Update: U.S. flexibility on farm subsidies key to trade progress


Update

SANDRA POLASKI

U.S. flexibility on farm subsidies key to trade progress

In “In Agricultural Trade Talks, First Do No Harm” (Issues, Fall 2005), I argued that negotiations at the World Trade Organization risked further impoverishment of the world’s poor because the talks lacked a critical focus on how changes in the global trading system would affect small-scale farmers in developing countries. In low-income countries, 68% of the people sustain themselves through farming, so their fate largely determines the overall welfare of their countries.

When the Doha Round of trade negotiations was launched in autumn 2001, against the backdrop of the 9/11 terrorist attacks, there was wide agreement to emphasize the needs of developing countries in order to strengthen their economies and buttress global stability and security. Despite that moment of clarity, many of the major players, including the United States, soon reverted to their traditional priority of gaining market access abroad for their own firms and agricultural interests. After the article appeared, the negotiations bogged down and finally were suspended in July 2006.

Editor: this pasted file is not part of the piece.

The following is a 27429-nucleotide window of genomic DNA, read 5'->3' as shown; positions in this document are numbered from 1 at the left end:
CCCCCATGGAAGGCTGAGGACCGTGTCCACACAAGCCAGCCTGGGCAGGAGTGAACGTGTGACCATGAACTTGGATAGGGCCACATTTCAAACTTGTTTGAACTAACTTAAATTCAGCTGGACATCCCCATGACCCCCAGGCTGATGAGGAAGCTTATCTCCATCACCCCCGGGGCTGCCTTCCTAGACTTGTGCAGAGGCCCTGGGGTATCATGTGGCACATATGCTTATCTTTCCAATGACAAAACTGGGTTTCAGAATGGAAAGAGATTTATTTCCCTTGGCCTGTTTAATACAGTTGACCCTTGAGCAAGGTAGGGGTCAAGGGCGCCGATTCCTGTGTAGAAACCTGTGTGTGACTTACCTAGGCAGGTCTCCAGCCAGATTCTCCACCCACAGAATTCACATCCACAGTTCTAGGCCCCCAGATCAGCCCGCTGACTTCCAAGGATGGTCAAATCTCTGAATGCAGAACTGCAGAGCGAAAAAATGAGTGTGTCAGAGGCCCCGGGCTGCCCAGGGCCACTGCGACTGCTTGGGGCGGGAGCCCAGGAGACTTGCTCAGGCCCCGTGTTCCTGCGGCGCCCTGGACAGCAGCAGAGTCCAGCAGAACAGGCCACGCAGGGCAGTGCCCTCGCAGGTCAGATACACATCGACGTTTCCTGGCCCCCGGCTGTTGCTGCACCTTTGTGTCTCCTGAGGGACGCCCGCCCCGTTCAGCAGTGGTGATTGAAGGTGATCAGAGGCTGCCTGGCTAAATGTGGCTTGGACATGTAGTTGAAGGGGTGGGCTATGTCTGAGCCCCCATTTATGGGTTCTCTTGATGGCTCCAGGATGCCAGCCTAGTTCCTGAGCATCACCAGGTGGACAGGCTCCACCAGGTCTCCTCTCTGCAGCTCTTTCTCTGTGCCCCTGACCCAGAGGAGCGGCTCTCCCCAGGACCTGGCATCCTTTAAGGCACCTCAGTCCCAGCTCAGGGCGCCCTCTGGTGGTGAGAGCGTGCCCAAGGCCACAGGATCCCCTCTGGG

The main sticking point is agricultural trade. The United States, which has resisted any significant cuts in its annual $15 billion to $20 billion in farm subsidies, has been blamed by most countries for the current impasse. The subsidies are widely seen as inducing overproduction, dumping below-cost goods on world markets, and lowering prices for farmers elsewhere. In the current round, negotiators insisted that the United States be allowed not only to spend up to $22.6 billion in subsidies under any new agreement but also to gain wide access to markets in other countries, including low-income countries such as India, where 58% of the population—most, desperately poor—depends on farming. India responded by saying that it would negotiate over any commercial matter but that the livelihoods of its struggling farmers were not on the negotiating table.